The MashUp: A Blog About Books For Teens
Jamie Watson is AdLit.org's consultant for young adult literature. Jamie is a reviewer for School Library Journal and she is active in the Young Adult Library Services Association, serving on several of its committees, including Quick Picks for Reluctant Young Adult Readers and Selected Audiobooks for Young Adults. She is a librarian in suburban Baltimore.
This is an exciting times for sports fans--the NBA and NHL playoffs. MLS soccer, Major League Baseball, golf, tennis, and NASCAR. Here are some books to engage teens who love sports.
Walter Dean Myers' The Game is a good basketball read for middle schoolers (and the Recorded Books audio is an even better listen.) For older readers, Paul Volponi has basketball in nearly all his books, including Rucker Park Setup. Both of these are great "guy" reads.
Pat Hughes' Open Ice is a good sports read with a dishy side plot for the casual reader. After Nicky suffers one concussion too many, he's told he can no longer play hockey, a sport he loves. But life without hockey isn't just life without hockey, it affects his life with his family, friends and girlfriend in serious ways.
Kadir Nelson's We Are the Ship: The Story of Negro League Baseball is a fabulous look at the African-American forefathers of the present day game. School Library Journal called this "an engaging tribute that should resonate with a wide audience and delight baseball fans of all ages."
Even manga gets into the sports market, with The Prince of Tennis , a 42-volume series about a tennis prodigy that has sold 40 million copies in Japan alone.
When the season ends, perhaps a book can help you hang on to the joy of victory (or the agony of defeat) a little longer.
National Poetry month is winding down, but our love of poetry--and sharing it with tweens and teens--should go on all year round.
Many bloggers are trying to do just that, with their Poetry Friday posts. Each Friday, a selection of children's literature bloggers share a poem or a poetry-related posting to keep the love and interest of poetry going all year long.
While poetry may not elicit excitement in teens, song lyrics often do. And aren't they just another form of poetry? Sneak that poetry in wherever and however you can!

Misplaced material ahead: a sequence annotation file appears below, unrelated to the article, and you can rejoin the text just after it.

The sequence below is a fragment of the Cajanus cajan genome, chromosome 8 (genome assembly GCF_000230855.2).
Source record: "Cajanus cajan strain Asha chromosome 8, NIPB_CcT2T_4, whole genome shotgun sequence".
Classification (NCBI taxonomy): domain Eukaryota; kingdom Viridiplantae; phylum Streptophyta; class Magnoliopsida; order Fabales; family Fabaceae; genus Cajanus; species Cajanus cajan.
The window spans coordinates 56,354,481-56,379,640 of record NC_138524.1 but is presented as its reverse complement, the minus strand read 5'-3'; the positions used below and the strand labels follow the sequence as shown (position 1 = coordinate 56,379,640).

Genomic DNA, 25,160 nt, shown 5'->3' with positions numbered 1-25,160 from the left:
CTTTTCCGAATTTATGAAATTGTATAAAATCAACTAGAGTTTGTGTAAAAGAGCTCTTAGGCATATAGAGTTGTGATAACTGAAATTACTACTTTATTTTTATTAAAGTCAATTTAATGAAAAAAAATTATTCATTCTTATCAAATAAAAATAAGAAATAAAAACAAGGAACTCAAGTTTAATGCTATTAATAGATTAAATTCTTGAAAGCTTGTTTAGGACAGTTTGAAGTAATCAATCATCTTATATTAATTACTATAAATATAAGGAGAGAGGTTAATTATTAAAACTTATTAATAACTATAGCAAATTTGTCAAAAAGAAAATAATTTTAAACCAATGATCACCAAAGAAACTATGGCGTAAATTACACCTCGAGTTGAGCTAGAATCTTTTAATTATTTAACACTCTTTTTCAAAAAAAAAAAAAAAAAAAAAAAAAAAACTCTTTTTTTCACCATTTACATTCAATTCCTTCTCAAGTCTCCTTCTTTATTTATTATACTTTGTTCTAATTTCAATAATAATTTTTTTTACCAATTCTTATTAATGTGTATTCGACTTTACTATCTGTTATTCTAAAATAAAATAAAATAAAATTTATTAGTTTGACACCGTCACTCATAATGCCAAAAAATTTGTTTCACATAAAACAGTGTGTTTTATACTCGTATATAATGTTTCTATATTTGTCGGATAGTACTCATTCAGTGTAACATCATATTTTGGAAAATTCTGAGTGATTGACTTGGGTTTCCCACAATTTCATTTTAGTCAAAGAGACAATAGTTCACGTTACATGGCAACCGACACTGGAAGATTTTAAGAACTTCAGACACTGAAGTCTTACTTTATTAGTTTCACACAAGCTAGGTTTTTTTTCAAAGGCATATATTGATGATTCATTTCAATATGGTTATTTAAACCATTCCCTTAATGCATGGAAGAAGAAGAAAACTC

One of the more unique poetry-centered books I've read recently is Catherine Andronik's Wildly Romantic. This biography of the English Romantic poets tells the story of their poetry through their tabloid-worthy behavior. The gossip sites would have a field day with Coleridge's opium addiction, his mistresses, illegitimate children, and even a gruesome funeral!
Happy Poetry Friday!
I find the question "Can you find me more books like Harry Potter, Lemony Snicket, Twilight, etc." to be the most challenging question there is for a librarian. Often, kids and teens who discover this book will be followed by a parent, saying "they never read anything until they discovered this book. Please help us find some more titles like this."
The truth is that books "like that" are unique, which is why they become so popular. There isn't anything else "like this."
But for once, I've found a read-alike that I can whole-heartedly recommend, and it comes from the most unlikely source. Newbery winner Lois Lowry has a new book, The Willoughbys and it is a total readalike for the Lemony Snicket series! It's a testament to Lowry's writing prowess that the book both succeeds on its own terms, and has strong appeal to a built-in audience.
The book begins as Timothy, twins Barnaby A and Barnaby B, and young Jane find an abandoned baby on their doorstep. What follows is the black humor, fake "definitions," and parody of old-fashioned language familiar to the readers of the Series of Unfortunate Events. There are unlikeable characters, preposterous situations, and eventually a surprising, but satisfying ending.
Even the reviews are surprising: Lemony Snicket himself reviewed the book for Publisher's Weekly!
I just finished what feels like my umpteenth boarding school-related book, E. Lockhart's The Disreputable History of Frankie Landau Banks.
Lockhart is a delightful writer, and this novel is her most accomplished yet, but I couldn't help feeling I'd read this before. Boarding school books aren't new—two of the most-read high school classics are A Separate Peace (1959) and Catcher in the Rye (1951). But the last few years have brought both John Green' s Printz Award winner, Looking for Alaska, and the Harry Potter books, which were all set at the boarding school of Hogwarts.
What is it about the boarding school that makes it such a popular setting? Is it the childhood desire for more kids and no parents? A way of making school seem exotic? Is it just a cultural touchstone, just like cats who help solve mysteries, or the wisecracking best friend?